Q&A: Is cloud computing confusing CIOs?

IBM has opened new facilities, an IBM Cloud Data Centre and Cloud lab this week, to extend the company’s cloud delivery capabilities and to meet market demand in sub-Saharan Africa.

Werner Lindemann, IBM sub-Saharan Africa VP for Global Technology Services (image source: file photo)

IBM has deployed Cloud Data Centres in Singapore, Germany, Canada, the US and Johannesburg, South Africa.

In Africa, IBM currently operates in 20 countries, with services being the company’s biggest growth area.

Werner Lindemann, IBM sub-Saharan Africa VP for Global Technology Services took time off during the official launch of the company’s hybrid private cloud solution to speak to ITNewsAfrica regarding IBM’s cloud computing plans in Africa.

Why do African CIOs fear getting into cloud computing?

IBM has also conducted a survey across the African continent for CIOs. About 67% of CIOs are currently looking at how they could bring cloud or are investigating how cloud can be applicable for the business environment.

During most IBM business proposals, most CIOs ask: “ What is the cloud angle to this?”

The most prevalent deployment of cloud on the African continent for now has been private cloud and probably the biggest challenge we have to overcome is around skills in the market as well as bandwidth costs.

Is cloud computing really new?

Cloud computing is not new. The basic fundamentals of cloud computing is still technology. There are only two things that are new about cloud computing, it is the fully-fledged automation – the ability to do self-service on the Internet and the delivery model.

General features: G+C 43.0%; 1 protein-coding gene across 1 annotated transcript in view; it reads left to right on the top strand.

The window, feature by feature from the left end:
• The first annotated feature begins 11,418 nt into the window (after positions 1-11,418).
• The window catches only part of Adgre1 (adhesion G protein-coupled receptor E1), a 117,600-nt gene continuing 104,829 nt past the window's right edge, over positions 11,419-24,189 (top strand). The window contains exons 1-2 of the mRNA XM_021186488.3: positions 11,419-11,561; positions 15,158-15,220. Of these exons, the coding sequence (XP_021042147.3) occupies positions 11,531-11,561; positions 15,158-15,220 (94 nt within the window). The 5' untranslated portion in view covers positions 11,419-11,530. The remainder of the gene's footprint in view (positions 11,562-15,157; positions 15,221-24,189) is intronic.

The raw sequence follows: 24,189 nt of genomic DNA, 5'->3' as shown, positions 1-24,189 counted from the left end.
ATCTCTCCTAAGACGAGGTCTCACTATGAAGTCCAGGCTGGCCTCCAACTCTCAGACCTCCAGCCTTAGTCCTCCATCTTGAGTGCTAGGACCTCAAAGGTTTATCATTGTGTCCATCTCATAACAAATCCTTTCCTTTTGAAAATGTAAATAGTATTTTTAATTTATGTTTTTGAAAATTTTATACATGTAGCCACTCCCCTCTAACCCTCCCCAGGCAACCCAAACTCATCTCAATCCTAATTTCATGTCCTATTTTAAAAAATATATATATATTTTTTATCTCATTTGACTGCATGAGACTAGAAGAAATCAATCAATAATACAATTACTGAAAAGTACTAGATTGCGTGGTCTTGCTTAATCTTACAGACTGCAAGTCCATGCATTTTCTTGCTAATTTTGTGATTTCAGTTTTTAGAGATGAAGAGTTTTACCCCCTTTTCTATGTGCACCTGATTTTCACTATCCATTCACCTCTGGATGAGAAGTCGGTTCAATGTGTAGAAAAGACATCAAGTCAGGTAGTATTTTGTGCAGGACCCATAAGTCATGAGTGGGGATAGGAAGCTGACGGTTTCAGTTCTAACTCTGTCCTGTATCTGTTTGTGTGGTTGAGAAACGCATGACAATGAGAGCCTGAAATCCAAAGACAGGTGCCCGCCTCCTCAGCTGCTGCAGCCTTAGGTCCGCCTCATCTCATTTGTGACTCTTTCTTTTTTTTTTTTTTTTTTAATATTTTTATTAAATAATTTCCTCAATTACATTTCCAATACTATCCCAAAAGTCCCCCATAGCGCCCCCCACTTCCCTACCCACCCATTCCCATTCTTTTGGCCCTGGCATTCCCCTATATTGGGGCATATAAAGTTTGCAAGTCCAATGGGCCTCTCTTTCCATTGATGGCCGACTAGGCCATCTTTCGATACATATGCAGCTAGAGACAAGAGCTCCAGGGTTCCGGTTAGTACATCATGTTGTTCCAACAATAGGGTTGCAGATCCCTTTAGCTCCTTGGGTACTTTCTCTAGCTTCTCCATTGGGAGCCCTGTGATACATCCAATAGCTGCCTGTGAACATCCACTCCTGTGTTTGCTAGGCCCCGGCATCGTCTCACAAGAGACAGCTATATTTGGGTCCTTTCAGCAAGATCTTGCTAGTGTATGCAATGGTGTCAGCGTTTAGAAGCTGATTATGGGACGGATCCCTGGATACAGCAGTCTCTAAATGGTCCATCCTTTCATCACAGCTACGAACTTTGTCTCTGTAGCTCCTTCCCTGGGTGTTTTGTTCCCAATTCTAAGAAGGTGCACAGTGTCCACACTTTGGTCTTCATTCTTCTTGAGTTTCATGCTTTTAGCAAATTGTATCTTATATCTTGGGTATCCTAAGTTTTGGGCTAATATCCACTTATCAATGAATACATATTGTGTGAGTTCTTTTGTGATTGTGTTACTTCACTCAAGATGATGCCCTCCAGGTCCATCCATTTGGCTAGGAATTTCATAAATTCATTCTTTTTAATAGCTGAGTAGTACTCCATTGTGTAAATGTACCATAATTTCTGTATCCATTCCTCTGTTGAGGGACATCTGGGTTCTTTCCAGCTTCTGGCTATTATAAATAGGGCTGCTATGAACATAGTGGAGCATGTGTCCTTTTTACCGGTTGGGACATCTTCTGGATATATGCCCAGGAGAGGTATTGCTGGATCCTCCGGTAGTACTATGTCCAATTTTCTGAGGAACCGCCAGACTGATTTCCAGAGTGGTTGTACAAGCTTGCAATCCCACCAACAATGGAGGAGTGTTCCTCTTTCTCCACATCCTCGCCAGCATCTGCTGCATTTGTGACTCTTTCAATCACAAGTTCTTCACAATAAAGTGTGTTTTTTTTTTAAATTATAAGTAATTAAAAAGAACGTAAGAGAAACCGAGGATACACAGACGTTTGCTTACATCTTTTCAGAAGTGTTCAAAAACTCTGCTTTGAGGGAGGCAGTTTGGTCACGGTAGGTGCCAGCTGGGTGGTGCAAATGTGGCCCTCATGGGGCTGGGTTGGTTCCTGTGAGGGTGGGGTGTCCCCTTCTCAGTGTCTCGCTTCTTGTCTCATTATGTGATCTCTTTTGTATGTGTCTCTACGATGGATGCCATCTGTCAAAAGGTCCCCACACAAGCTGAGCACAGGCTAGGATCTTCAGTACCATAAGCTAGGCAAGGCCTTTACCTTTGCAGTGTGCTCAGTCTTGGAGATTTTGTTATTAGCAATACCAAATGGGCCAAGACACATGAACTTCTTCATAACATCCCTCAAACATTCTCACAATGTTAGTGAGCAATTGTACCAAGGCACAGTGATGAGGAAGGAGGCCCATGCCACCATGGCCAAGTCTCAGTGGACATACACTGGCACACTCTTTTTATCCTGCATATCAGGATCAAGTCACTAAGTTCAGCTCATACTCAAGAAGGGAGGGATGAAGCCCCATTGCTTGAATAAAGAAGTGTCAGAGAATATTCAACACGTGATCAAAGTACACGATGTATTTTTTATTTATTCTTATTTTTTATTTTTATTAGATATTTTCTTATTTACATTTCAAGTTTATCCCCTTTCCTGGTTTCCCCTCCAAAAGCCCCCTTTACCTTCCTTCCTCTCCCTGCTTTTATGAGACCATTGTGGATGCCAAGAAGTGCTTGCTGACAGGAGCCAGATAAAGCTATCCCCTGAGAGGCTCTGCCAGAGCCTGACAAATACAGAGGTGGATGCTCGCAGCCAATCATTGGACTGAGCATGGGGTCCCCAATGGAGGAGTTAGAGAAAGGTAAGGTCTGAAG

How will cloud computing affect current IT departments?

If a company does an IT project, they need to buy two portions of equipment – one is test and development and the other is production.  If you get as a service, a test and development environment from a cloud provider, you would save about 80% of the cost of setting up.  You can procure from a cloud service for 6 months, instead of buying it, owning it and writing it off over 3 years.

Does IBM offer a comprehensive cloud service?

Companies need to ask the hard questions from their IT vendors.

– Are you really providing a cloud end-to-end solution as a provider or are you just doing hosting services?

There are a lot of companies out there that are doing hosting services and proclaim that they’re doing cloud computing.

– Can you do self-service for me? If I want additional technology, do you have an actual catalogue that I can go and choose from?

– Can you really measure it and bill me on a pay-per-usage basis?

There are very few companies around the world and in Africa that can do that on an end-to-end basis.

Are South African organisations bullish about cloud computing?

About 67% of CIOs that IBM has spoken to are investigating the cloud applicability to their environment and they are looking for the benefits around cloud.

Should corporate companies opt for public or private cloud?

Public cloud is not an enterprise class service. Today public cloud is ideal for small businesses, with no enterprise class commitment from the company. The public cloud’s terms and conditions are non-committal.

What sort of cloud computing adoption rate are you predicting for Africa?

I think cloud is beyond the hype.  By 2015 we would get most of the key enterprises having cloud deployed in their business environment.

Is cloud computing disruptive to a business?

I think cloud is beneficial to a business if they utilize the right governance principles.

How much money is IBM investing into cloud computing?

Globally we’ve invested hundreds of millions of dollars into cloud. It’s one of our top 3 investment strategies around the globe. Globally IBM invests $5 billion per year on emerging technologies.

In the African context, in the last few months we’ve invested a substantial amount to make sure that we deploy our data centres to provide cloud as a service to our customers.

Bontle Moeng